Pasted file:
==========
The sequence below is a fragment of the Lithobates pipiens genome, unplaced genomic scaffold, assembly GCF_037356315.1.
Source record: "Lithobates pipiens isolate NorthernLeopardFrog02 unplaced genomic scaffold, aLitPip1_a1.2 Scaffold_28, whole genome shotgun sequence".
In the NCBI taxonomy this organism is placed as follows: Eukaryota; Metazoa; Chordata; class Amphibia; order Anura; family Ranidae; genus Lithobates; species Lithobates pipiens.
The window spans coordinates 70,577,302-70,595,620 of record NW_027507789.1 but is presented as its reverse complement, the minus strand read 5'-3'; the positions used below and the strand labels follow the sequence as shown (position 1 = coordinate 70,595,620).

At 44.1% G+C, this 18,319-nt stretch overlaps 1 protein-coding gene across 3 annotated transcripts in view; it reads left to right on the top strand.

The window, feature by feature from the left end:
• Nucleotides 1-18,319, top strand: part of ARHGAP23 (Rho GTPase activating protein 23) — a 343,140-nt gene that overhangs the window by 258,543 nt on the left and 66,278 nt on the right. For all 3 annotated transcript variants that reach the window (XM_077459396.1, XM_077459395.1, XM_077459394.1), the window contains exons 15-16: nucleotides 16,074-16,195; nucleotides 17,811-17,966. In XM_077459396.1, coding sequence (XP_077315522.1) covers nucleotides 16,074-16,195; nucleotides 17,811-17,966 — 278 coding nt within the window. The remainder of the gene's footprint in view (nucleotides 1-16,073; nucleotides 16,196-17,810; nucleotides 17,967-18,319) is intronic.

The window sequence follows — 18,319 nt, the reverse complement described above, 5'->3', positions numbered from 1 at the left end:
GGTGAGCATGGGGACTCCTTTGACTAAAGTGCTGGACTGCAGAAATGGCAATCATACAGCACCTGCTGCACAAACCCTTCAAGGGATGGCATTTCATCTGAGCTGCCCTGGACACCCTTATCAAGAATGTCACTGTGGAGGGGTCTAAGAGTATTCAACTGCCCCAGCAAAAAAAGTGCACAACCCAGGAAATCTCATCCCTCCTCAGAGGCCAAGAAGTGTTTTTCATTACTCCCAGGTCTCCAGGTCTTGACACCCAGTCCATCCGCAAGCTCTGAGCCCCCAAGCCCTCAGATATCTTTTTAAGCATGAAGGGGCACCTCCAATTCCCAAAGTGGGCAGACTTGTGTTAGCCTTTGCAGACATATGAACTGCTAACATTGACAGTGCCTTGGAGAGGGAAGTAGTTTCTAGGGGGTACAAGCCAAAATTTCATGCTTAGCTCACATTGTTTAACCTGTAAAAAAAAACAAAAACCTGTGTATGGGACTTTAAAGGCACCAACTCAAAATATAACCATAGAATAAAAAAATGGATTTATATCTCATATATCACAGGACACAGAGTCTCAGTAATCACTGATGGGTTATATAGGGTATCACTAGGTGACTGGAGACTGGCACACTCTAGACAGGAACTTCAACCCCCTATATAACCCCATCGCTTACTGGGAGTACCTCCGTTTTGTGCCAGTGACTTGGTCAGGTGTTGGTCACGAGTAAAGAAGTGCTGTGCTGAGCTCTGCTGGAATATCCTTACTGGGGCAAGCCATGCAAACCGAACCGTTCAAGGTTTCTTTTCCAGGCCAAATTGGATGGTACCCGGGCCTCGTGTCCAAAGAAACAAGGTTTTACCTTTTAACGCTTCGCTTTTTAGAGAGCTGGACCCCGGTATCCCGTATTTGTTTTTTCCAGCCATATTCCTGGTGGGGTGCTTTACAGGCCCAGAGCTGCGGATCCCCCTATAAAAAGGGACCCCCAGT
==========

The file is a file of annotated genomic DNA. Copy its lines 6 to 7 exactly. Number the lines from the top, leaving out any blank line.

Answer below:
The window, feature by feature from the left end:
• Nucleotides 1-18,319, top strand: part of ARHGAP23 (Rho GTPase activating protein 23) — a 343,140-nt gene that overhangs the window by 258,543 nt on the left and 66,278 nt on the right. For all 3 annotated transcript variants that reach the window (XM_077459396.1, XM_077459395.1, XM_077459394.1), the window contains exons 15-16: nucleotides 16,074-16,195; nucleotides 17,811-17,966. In XM_077459396.1, coding sequence (XP_077315522.1) covers nucleotides 16,074-16,195; nucleotides 17,811-17,966 — 278 coding nt within the window. The remainder of the gene's footprint in view (nucleotides 1-16,073; nucleotides 16,196-17,810; nucleotides 17,967-18,319) is intronic.